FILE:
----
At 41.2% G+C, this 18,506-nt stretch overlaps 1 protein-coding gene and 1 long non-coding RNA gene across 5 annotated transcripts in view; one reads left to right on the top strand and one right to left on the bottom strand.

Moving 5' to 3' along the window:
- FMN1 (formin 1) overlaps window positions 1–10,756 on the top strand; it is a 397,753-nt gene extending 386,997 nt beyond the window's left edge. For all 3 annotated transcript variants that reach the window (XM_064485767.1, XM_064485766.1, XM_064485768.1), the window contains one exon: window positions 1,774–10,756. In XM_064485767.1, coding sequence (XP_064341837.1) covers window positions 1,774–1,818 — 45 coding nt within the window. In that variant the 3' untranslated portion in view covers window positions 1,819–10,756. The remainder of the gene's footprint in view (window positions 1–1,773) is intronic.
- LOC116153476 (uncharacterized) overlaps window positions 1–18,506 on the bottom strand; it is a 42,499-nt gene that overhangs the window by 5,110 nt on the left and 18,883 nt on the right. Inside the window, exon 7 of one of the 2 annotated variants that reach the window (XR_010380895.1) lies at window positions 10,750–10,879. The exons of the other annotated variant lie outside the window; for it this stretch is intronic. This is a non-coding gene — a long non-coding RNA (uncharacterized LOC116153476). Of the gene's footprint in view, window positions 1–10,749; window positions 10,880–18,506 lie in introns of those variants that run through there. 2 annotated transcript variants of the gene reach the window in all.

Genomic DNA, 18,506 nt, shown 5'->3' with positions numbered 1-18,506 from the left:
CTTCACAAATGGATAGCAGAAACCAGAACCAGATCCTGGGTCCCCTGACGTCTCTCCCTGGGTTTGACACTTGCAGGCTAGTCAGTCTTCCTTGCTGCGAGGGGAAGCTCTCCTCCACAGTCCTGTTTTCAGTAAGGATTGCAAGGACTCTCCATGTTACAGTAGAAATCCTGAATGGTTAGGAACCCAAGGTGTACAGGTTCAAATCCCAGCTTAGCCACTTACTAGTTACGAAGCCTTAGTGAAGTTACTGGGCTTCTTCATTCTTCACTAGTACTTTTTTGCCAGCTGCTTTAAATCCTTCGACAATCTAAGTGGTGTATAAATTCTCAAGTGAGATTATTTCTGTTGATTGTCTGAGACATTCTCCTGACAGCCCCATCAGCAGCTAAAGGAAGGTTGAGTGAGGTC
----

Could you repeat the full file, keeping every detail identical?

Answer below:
At 41.2% G+C, this 18,506-nt stretch overlaps 1 protein-coding gene and 1 long non-coding RNA gene across 5 annotated transcripts in view; one reads left to right on the top strand and one right to left on the bottom strand.

Moving 5' to 3' along the window:
- FMN1 (formin 1) overlaps window positions 1–10,756 on the top strand; it is a 397,753-nt gene extending 386,997 nt beyond the window's left edge. For all 3 annotated transcript variants that reach the window (XM_064485767.1, XM_064485766.1, XM_064485768.1), the window contains one exon: window positions 1,774–10,756. In XM_064485767.1, coding sequence (XP_064341837.1) covers window positions 1,774–1,818 — 45 coding nt within the window. In that variant the 3' untranslated portion in view covers window positions 1,819–10,756. The remainder of the gene's footprint in view (window positions 1–1,773) is intronic.
- LOC116153476 (uncharacterized) overlaps window positions 1–18,506 on the bottom strand; it is a 42,499-nt gene that overhangs the window by 5,110 nt on the left and 18,883 nt on the right. Inside the window, exon 7 of one of the 2 annotated variants that reach the window (XR_010380895.1) lies at window positions 10,750–10,879. The exons of the other annotated variant lie outside the window; for it this stretch is intronic. This is a non-coding gene — a long non-coding RNA (uncharacterized LOC116153476). Of the gene's footprint in view, window positions 1–10,749; window positions 10,880–18,506 lie in introns of those variants that run through there. 2 annotated transcript variants of the gene reach the window in all.

Genomic DNA, 18,506 nt, shown 5'->3' with positions numbered 1-18,506 from the left:
CTTCACAAATGGATAGCAGAAACCAGAACCAGATCCTGGGTCCCCTGACGTCTCTCCCTGGGTTTGACACTTGCAGGCTAGTCAGTCTTCCTTGCTGCGAGGGGAAGCTCTCCTCCACAGTCCTGTTTTCAGTAAGGATTGCAAGGACTCTCCATGTTACAGTAGAAATCCTGAATGGTTAGGAACCCAAGGTGTACAGGTTCAAATCCCAGCTTAGCCACTTACTAGTTACGAAGCCTTAGTGAAGTTACTGGGCTTCTTCATTCTTCACTAGTACTTTTTTGCCAGCTGCTTTAAATCCTTCGACAATCTAAGTGGTGTATAAATTCTCAAGTGAGATTATTTCTGTTGATTGTCTGAGACATTCTCCTGACAGCCCCATCAGCAGCTAAAGGAAGGTTGAGTGAGGTC